Having been awarded the long-term Contracted Airborne Training Services (CATS) by the Canadian government, combat airborne training services provider Top Aces is now looking towards a major competition in the UK known as ASDOT (Air Support to Defence Operational Training).
The Canadian company – which rebranded from Discovery Air Defence Services in February – is part of the Red Aces team that is bidding for the contract. As well as Top Aces, the team comprises Leonardo and UK training specialists Inzpire. In March the team was down-selected by the UK Ministry of Defence to compete for the contract.
Red Aces intends to offer training capabilities that far exceed those currently fielded within the UK live training environment. Red Aces will choose these capabilities to meet the evolving operational and technological needs of Defence Operational Training out to 2035 and beyond; this has the potential to provide essential support to future UK Air, Land and Maritime force elements as they train to defend the UK and its interests worldwide.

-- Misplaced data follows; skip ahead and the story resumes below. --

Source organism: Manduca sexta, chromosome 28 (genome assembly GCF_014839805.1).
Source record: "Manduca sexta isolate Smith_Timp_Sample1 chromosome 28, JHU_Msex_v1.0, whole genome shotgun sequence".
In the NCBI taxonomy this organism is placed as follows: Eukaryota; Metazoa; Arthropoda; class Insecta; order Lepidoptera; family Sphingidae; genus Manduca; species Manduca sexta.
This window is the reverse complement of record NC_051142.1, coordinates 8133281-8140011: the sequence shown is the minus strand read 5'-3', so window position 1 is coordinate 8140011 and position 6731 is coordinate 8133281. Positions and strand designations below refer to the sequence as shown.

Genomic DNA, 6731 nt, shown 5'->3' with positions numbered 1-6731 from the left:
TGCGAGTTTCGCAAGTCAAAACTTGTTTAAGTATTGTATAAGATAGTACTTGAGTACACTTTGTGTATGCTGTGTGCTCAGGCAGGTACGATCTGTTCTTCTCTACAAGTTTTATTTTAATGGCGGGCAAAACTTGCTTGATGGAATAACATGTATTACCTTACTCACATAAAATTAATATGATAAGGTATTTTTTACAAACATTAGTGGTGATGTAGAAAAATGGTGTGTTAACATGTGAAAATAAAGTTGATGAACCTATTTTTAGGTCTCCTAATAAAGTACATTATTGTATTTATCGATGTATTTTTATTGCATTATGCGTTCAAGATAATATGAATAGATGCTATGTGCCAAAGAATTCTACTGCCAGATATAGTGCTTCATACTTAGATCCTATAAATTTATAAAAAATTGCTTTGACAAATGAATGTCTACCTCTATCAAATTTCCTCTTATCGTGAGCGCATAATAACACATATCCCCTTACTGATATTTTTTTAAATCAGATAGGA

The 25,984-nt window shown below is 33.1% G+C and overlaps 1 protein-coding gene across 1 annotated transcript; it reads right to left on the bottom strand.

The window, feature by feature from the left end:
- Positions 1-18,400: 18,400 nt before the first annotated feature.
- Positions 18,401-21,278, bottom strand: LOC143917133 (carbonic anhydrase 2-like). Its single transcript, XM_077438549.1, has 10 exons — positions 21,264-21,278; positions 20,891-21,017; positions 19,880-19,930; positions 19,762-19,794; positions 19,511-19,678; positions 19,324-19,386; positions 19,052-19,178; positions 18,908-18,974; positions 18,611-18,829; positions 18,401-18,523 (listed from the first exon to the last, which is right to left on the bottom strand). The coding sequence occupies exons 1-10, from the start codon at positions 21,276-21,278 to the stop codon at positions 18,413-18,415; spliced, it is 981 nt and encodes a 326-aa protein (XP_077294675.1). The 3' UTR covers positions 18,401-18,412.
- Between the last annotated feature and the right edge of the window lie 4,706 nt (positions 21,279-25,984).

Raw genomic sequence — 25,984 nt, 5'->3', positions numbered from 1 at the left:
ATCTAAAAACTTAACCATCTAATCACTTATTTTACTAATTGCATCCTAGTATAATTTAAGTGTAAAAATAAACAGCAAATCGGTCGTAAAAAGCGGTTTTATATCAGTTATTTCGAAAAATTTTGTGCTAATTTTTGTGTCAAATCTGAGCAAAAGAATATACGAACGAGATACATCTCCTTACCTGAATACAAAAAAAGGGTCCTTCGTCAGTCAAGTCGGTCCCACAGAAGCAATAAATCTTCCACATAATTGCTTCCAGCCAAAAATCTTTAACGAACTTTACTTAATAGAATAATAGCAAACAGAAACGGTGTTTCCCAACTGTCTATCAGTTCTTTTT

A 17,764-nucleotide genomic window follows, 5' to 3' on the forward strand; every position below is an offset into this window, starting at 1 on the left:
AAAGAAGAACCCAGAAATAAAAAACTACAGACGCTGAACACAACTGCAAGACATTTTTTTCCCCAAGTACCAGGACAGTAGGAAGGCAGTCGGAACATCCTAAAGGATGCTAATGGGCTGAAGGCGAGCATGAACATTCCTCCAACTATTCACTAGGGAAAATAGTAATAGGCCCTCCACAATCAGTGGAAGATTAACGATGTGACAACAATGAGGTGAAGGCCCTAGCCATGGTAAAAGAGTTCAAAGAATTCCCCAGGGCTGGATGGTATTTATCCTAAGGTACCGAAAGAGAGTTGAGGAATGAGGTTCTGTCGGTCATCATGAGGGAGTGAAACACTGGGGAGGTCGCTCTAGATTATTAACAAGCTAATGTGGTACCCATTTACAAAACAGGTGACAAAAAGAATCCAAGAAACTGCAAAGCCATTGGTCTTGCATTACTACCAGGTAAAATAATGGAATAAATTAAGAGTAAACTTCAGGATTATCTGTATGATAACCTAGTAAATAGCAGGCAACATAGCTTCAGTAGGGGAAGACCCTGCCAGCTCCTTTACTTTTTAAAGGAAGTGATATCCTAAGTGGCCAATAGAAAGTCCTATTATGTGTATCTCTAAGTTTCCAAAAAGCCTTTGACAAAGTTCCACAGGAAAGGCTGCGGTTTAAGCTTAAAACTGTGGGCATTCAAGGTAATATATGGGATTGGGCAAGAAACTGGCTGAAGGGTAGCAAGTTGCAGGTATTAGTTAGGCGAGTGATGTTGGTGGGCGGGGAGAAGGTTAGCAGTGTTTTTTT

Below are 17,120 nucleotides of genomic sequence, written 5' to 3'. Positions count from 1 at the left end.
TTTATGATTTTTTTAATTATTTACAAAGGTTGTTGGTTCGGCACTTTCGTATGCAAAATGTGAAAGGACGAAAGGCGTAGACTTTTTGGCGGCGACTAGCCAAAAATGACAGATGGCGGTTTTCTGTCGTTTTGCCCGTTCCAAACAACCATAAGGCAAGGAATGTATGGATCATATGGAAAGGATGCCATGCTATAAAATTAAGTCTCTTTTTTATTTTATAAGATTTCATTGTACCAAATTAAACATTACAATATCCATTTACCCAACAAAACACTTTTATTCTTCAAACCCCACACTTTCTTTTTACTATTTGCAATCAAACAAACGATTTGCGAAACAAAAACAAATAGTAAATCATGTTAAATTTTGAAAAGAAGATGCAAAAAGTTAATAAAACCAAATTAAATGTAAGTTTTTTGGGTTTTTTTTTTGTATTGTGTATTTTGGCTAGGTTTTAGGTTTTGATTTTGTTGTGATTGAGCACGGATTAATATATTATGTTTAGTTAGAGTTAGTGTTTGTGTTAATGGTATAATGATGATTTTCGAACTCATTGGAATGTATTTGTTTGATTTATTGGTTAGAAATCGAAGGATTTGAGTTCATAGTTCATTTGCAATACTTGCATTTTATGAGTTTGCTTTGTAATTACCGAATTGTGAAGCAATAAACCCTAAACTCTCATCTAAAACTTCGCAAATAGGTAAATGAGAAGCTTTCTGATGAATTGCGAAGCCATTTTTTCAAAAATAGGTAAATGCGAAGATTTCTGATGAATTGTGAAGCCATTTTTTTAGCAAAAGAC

Following an extended evaluation phase, Top Aces (then still trading as Discovery Air) was awarded the Canadian CATS contract last October. The company was the incumbent Red Air adversary provider to the Royal Canadian Air Force (RCAF), and received an extension contract while the new CATS evaluation was ongoing. The new contract is for 10 years, with a two-year and a 17-month extension option.
To meet its CATS commitments, Top Aces operates a fleet of modernised Alpha Jets and Learjet aircraft to fly fighter adversary and electronic warfare training missions for the RCAF, operating from bases alongside the fighter force. The company also provides similar services to the Luftwaffe in Germany, using A-4 Skyhawks, and has activities in the US. At the end of April the company logged its 70,000th hour of contracted fast-jet operations.
Australia is another country that is evaluating contractorised adversary support. Top Aces sent Alpha Jets to operate as aggressors at the Royal Australian Air Force’s F/A-18 Hornet base at Williamtown as part of an extended evaluation that also included Learjet aircraft from Air Affairs Australia operating as EW/ combat support platforms.